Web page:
When I was invited to give a talk at the London Boat Show on marine art, I faced the challenge of making a half hour slot as useful as possible. What I came up with is my ten tips for sketching boats, which I promised the audience (delightfully attentive and well behaved!) that I would post on my website. So here is the gist of the talk, and I apologise for the fact that this post goes on longer than usual!
I love encouraging others to draw – the language of line is available for all. Sketching makes you look at everything afresh, it improves your powers of observation, and enhances your travel diary or ship’s log. Drawing complements words and it doesn’t have to be perfect. Sketching is simply ‘thinking with a pencil’, and it is very, very good for you.
These are by no means comprehensive, but enough to get you started I hope….
TIP ONE – just do it!
Carry a small sketchbook and pencil or sketching pen everywhere – and use it! Yes, your first attempts will embarrass you but persevere; the pictures at the end of the sketch book will be better than those at the beginning. I promise. But only if there are no blank pages in between! You don’t have to work in colour if you don’t want to, but this is my sketching kit – book, paints, brush, pen and red wine. Somewhere out of shot is a cup of water for dipping the brush in, but this has to be separate from the wine or they get mixed up.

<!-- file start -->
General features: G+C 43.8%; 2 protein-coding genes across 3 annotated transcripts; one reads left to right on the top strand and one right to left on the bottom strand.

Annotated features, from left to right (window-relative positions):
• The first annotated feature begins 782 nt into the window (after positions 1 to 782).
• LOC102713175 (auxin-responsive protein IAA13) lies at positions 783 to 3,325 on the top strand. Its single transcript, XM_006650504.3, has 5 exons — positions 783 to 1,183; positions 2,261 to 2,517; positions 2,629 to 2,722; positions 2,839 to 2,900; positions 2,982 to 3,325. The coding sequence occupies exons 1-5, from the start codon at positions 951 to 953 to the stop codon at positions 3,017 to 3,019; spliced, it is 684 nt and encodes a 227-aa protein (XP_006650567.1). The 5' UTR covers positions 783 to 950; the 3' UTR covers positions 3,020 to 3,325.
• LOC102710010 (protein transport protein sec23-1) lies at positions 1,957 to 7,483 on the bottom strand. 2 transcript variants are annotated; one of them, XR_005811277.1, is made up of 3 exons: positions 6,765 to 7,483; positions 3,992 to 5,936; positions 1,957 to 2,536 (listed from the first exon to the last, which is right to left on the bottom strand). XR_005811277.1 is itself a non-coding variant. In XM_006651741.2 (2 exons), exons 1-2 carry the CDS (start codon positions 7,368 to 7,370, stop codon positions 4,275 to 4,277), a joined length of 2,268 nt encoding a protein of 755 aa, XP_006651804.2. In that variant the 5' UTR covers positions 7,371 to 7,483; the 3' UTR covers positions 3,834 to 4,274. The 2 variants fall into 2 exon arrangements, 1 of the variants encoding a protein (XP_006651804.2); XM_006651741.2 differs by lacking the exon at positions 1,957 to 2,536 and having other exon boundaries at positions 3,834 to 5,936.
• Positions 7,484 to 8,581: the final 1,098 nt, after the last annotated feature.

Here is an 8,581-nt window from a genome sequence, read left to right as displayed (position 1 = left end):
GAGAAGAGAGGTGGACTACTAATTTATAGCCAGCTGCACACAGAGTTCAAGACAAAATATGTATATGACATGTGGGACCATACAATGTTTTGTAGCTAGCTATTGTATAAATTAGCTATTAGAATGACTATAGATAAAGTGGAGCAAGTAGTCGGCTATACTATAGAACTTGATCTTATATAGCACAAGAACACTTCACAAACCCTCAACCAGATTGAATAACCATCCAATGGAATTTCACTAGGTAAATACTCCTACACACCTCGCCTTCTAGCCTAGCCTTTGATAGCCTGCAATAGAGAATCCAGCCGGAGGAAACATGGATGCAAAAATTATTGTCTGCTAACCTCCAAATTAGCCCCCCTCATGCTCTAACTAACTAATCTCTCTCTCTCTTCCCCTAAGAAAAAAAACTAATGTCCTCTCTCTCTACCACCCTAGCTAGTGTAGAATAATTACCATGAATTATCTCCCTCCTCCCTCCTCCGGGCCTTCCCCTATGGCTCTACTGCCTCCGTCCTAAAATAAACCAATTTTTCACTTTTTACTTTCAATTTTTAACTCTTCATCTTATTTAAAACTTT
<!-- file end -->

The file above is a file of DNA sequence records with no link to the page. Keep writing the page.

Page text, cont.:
TIP TWO – start anywhere – just start
Forget about perspective. Just draw what’s in front of you. Start with what interests you and work from there. Start in the middle of page, go slowly, and let your eye and hand move around the shapes together. If you get it wrong, excellent! Make notes of what’s gone wrong and try again. Your brain is lazy – it will try and make you draw what you think is there rather than what is really there.
TIP THREE – measure and compare
Drawing is all about relationships. No, not those kind of relationships… (just put that it for some light relief)
It’s about how each element relates to each other. Compare the height of mast to length of hull. Where on the hull is the mast stepped? Two thirds of the way from the stern? Measure. Get the hull line and mast positions right before doing anything with sails or detail.
If the basic proportions are right, the rest will follow. No amount of shading or detail can cover up the wrong shape. Hold your arm out and measure with pencil or thumb, make the comparisons. Never mind it you feel stupid doing it!
TIP FOUR – Look at the spaces inbetween
Your eye reads all shapes, including the ones inbetween solid objects. In this sketch, don’t look at the sails, look at the sky spaces inbetween. These form part of the composition, and can help enormously in getting a drawing right. This was done on the foredeck of a sail training ship. I took photos too and back home worked the two together to make this:
TIP FIVE – Don’t keep rubbing out
If you rub a wrong line out, you stand a good chance of getting it wrong again. Leave it there, and you know that’s one place to avoid! Work lightly to begin with, then do a stronger line when you’re happy with it. A good cure for eraser-dependence is to go straight in with sketching pen. It makes sure you don’t faff, and if you end up with a mess, who cares! It’ll be a creative mess, and that’s allowed.
TIP SIX – Draw boats on the move